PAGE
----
learning about the importance of wetlands


published: 3 September 2014
by: Robin Tarnowetzki

Learning about the importance of conservation and the wetlands was mixed in with various outdoor activities during Greenwing Day. The event was put on by the Wildlife Federation and Ducks Unlimited outside Humboldt (Saskatchewan, Canada) on Aug. 27.

Airboat rides were just one of many activities at Greenwing Day, put on by Ducks Unlimited and the Wildlife Federation on 27 Aug.

Airboat rides were just one of many activities at Greenwing Day, put on by Ducks Unlimited and the Wildlife Federation on 27 Aug.

“It’s to get the youth of today involved in conservation and outdoor activities,” said Dave Atamanchuk, a conservation specialist with Ducks Unlimited. “Rural and city kids don’t get to experience horseback riding or shooting … everyone’s so busy these days that they miss out on these things.”

Activities included horseback riding, shooting pellet guns or .22s, making a bird feeder, looking at insects, and airboat rides, which Atamanchuk said are always a big hit. In the past, they’ve had geocaching, archery, a first-aid course, and quad riding. Atamanchuk says they like to switch up the activities, but the airboat rides are a constant. He likes that kids get to do things they wouldn’t otherwise – such as shooting a gun.

Ducks Unlimited put on Greenwing Day for about five or six years and then took a five-year break due to a lack of volunteers. Last year they teamed up with the Humboldt Wildlife Federation to bring the day back and participation was full for both last year and this year.

This year, Greenwing Day had teenage volunteers help out because they attended the first iteration of Greenwing Day and wanted to help out again. The day was for kids ages six to 12 years old and volunteers were 13 and up.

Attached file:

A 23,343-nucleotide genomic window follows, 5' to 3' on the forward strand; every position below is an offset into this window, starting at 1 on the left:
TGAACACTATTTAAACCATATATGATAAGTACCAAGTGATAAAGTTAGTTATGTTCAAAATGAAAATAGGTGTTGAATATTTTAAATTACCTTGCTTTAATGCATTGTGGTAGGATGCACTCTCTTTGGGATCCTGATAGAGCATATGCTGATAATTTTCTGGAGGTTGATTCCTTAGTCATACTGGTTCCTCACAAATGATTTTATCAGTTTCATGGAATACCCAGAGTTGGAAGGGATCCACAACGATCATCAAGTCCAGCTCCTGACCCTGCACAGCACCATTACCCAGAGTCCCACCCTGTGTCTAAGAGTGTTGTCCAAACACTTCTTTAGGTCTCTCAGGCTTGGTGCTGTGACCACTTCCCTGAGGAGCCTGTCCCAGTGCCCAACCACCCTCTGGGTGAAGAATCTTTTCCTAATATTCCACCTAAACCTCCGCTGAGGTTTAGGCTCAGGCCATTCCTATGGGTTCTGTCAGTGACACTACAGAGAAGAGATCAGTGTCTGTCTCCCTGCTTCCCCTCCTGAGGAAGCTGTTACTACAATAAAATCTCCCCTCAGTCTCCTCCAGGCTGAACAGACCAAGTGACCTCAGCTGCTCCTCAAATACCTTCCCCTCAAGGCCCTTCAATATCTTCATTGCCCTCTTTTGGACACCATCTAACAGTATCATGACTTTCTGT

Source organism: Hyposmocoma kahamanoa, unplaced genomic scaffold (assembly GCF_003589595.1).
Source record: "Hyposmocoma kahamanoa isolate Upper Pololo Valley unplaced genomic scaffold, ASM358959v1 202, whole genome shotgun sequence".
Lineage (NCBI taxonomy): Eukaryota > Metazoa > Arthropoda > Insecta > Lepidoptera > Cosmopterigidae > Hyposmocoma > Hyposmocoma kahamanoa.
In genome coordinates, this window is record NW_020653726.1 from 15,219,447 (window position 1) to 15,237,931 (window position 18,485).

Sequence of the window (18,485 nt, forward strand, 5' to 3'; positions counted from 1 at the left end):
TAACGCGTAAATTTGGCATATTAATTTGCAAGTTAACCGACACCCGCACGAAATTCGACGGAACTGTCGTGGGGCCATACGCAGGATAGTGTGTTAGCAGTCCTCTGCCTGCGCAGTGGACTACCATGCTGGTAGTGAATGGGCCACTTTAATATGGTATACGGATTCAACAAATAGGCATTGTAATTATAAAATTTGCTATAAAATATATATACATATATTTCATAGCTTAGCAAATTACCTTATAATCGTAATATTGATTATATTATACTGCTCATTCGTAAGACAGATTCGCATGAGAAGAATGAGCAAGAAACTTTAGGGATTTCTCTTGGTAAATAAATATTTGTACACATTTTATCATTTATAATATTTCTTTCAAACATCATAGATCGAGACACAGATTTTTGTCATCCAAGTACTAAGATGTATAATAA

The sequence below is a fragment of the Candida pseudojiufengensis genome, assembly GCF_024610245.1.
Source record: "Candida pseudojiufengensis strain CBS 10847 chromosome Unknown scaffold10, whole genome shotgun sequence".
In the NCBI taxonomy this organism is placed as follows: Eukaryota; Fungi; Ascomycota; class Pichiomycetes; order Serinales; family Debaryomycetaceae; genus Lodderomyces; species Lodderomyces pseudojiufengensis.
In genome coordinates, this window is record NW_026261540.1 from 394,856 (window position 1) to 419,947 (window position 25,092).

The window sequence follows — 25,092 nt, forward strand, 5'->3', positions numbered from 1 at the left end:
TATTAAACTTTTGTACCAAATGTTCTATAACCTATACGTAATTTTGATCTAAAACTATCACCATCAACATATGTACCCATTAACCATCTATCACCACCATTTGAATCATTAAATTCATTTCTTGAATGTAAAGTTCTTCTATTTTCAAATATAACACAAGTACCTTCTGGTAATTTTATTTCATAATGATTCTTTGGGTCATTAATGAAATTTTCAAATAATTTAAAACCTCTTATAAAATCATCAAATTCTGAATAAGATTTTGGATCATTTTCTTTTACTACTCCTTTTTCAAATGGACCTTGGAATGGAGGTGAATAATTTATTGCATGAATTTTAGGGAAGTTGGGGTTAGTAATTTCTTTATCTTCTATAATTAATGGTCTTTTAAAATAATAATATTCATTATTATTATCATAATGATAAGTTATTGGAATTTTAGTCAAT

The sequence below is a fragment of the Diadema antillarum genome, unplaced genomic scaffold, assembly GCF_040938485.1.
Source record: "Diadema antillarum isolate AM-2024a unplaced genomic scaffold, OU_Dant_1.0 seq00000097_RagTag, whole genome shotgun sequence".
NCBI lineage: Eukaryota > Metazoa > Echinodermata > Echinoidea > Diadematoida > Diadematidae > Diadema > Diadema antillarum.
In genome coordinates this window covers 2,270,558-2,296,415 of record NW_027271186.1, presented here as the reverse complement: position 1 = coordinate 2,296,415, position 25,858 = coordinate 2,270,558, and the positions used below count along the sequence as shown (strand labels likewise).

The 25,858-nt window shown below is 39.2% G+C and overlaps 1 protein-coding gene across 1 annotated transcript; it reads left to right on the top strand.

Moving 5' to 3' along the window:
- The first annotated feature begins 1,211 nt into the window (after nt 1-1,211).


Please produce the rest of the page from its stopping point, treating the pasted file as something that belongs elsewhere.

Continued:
“They get to experience the day again, but they get to take leaderships roles; so when you see them coming back and appreciating what we had done, it’s an amazing feeling,” Atamanchuk said.

While the activities are the main draw of Greenwing Day, above all, Atamanchuk hopes to impress on the kids how important wetlands conservation is to the world.

“I hope they gain an appreciation for the outdoors,” he said. “If you go down to a marsh, seeing the bugs and the geese, if you take the time to listen, it’s amazing. I really want the kids to get the experience in the outdoors that will carry you forward.”

Atamanchuk was very happy with the how the day went and all feedback has been positive.
“Everyone thinks it went excellent,” he said. “We were really happy with the day. When you see that many smiles on that many faces, you feel pretty good.”

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